Fostering pay varies according to the type of fostering you do, and it’s depending on children’s needs. The older the child or young person the higher the fostering professional fee and pay. Sunbeam offers up to £650 fostering allowance per child per week depending on children’s needs. Additionally, we pay other allowance and our foster carers receive many other benefits while fostering with us.
What covers in the Fostering Pay?
As a foster carer, you will receive a fostering allowance which normally covers things like food, clothing, transportation, pocket money, outings and personal household expenses etc.
Type and amount of Fostering pay in UK
Fostering pay rates are not regulated by the government so each private agency or independent Fostering Agencies or local authority can decide how much they pay their carers. This lack of regulation is why Local Authority Foster Care can pay the minimum recommended rates and why private or independent agency rates can be much more higher.
Local Authority Foster Care
If you are fostering children via your local authority you will be paid the foster carer’s allowance according to the criteria they set. Foster carer’s allowance varies in each local authority but the rate set by the government starts at £123 per week for babies, right up to £216 per week for 16-17 year olds with an enhancement for London and the South East of England. These are the standard recommended rates and depending on the circumstances, you are likely to receive higher foster carer’s allowance than this.
Independent Fostering Agencies (IFA’s)
Independent fostering agencies pay fostering allowances in a slightly different way; foster parent working with an independent agency will receive a fostering fee of up to £650 per child per week although this will vary according to the needs of the child that is placed, for example:
- Parent and Baby
- Remand Fostering
- Children with complex needs
Where a private arrangement has been made between a parent and a foster parent, the responsibility for any foster fee or allowance falls to the parent. In this circumstance the foster carer is responsible for claiming the correct benefits for the child like tax credits and housing benefit. There is no state remuneration or fostering allowance payable in this case.
Fostering fees and allowances are not counted as income in respect of most means-tested benefits. If you are eligible for working age benefits, they will not be affected by your fostering allowance. The benefits include the following:
- Income Support
- Job Seekers Allowance
- Council Tax Reduction
- Disability Living Allowance
- Working Tax Credits
- Housing Benefit
Although fostering allowance is not counted as income for benefits, you should make sure that you declare this income when you apply for any benefit.
Council tax reduction
Alongside the fostering allowance you may be able to have your council tax bill lowered by up to 100%. This, of course, depends on your circumstances and how many people live in your household. Each local council sets its own rules and eligibility criteria for the council tax reduction scheme and you would need to speak to your local council in order to find out if you qualify for this.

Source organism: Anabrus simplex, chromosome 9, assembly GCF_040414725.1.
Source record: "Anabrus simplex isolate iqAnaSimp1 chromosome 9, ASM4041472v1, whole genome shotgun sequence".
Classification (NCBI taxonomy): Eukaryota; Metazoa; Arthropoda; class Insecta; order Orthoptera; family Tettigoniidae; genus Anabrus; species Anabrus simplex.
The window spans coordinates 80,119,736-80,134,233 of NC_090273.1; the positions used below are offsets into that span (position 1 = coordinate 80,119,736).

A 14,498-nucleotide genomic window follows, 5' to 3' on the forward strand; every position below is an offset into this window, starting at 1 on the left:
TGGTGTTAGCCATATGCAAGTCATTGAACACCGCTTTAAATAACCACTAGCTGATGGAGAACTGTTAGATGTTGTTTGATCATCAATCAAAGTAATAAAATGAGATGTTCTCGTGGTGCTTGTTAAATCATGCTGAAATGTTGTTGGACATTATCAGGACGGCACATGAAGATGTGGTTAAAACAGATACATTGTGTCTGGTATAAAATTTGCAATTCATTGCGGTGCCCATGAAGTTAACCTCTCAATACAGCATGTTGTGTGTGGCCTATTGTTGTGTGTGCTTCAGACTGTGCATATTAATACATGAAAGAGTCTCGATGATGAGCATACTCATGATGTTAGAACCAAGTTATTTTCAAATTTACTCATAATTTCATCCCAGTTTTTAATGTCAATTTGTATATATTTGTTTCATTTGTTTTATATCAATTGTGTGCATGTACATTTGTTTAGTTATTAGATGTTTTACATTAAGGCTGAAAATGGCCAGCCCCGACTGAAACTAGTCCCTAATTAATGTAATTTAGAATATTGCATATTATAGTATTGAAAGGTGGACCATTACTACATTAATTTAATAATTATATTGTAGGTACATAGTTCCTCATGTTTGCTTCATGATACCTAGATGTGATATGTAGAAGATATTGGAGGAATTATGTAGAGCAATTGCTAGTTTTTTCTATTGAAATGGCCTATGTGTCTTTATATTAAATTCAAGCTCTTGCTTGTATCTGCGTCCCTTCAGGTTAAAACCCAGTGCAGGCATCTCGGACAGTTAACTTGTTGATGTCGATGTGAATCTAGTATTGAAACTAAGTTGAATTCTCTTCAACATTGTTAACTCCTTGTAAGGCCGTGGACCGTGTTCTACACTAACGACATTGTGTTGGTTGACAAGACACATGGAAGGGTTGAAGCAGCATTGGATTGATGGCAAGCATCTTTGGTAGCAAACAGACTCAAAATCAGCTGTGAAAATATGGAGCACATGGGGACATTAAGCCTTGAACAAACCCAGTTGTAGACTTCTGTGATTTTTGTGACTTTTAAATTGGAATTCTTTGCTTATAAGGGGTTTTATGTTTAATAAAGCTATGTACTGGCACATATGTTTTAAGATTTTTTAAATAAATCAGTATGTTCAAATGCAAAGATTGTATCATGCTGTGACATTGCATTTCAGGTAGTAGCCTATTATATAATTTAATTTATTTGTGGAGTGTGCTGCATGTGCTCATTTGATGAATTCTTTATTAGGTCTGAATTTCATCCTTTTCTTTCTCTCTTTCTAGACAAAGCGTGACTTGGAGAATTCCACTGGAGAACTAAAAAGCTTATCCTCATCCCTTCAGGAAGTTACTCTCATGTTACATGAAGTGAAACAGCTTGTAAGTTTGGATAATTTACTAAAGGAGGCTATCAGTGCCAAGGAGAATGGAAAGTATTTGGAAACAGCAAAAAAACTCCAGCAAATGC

Housing Benefit Help
Contact your local council to find out about claiming housing benefit for children that you are caring for in your home. This can help to contribute towards your rent (not available if you own a property either living in or renting it out). You can also claim for a period of up to 52 weeks for a bedroom that is reserved for a foster child but is currently unoccupied.
There are many solutions that can help you make the most of life as a foster parent and the financial incentives available make the process a bit easier. Not having to worry about where money is coming from means that you can get on with what you do best, which is caring for the children that you have fostered. Money isn’t the only thing that a foster parent needs but fostering allowance, which has the reward element to it, helps you to ensure that the home environment is as comfortable as it can be for you as well as for the children. All of the above is there to help and assist you in creating a stable and secure environment. Be sure to take advantage of all the help offered.
This job is probably one of my favourites. Every day is different, every day has new challenges and every day has new rewards. It’s not always easy but each challenge you go through with the child bonds you and makes you both stronger for each other.
We have been fostering for the last 8 years and feel proud to be a part of the Sunbeam family. At the beginning, we thought it’s a tough job, but the skills to foster initial training and the whole assessment procedure to become a carer was interesting, and it gave us both a broad insight into both the tough and rewarding side of what we were likely to encounter.
Hannah and Kashif
“Fostering is a rewarding experience as it allows you to actually make a difference for a child/young person. I feel happy being able to make such a difference whether it is for one day or several years.”
“When they told me that I had been approved for fostering, well I just cried. I was an emotional wreck and was so happy that I just couldn’t hold back my very, very, happy tears.”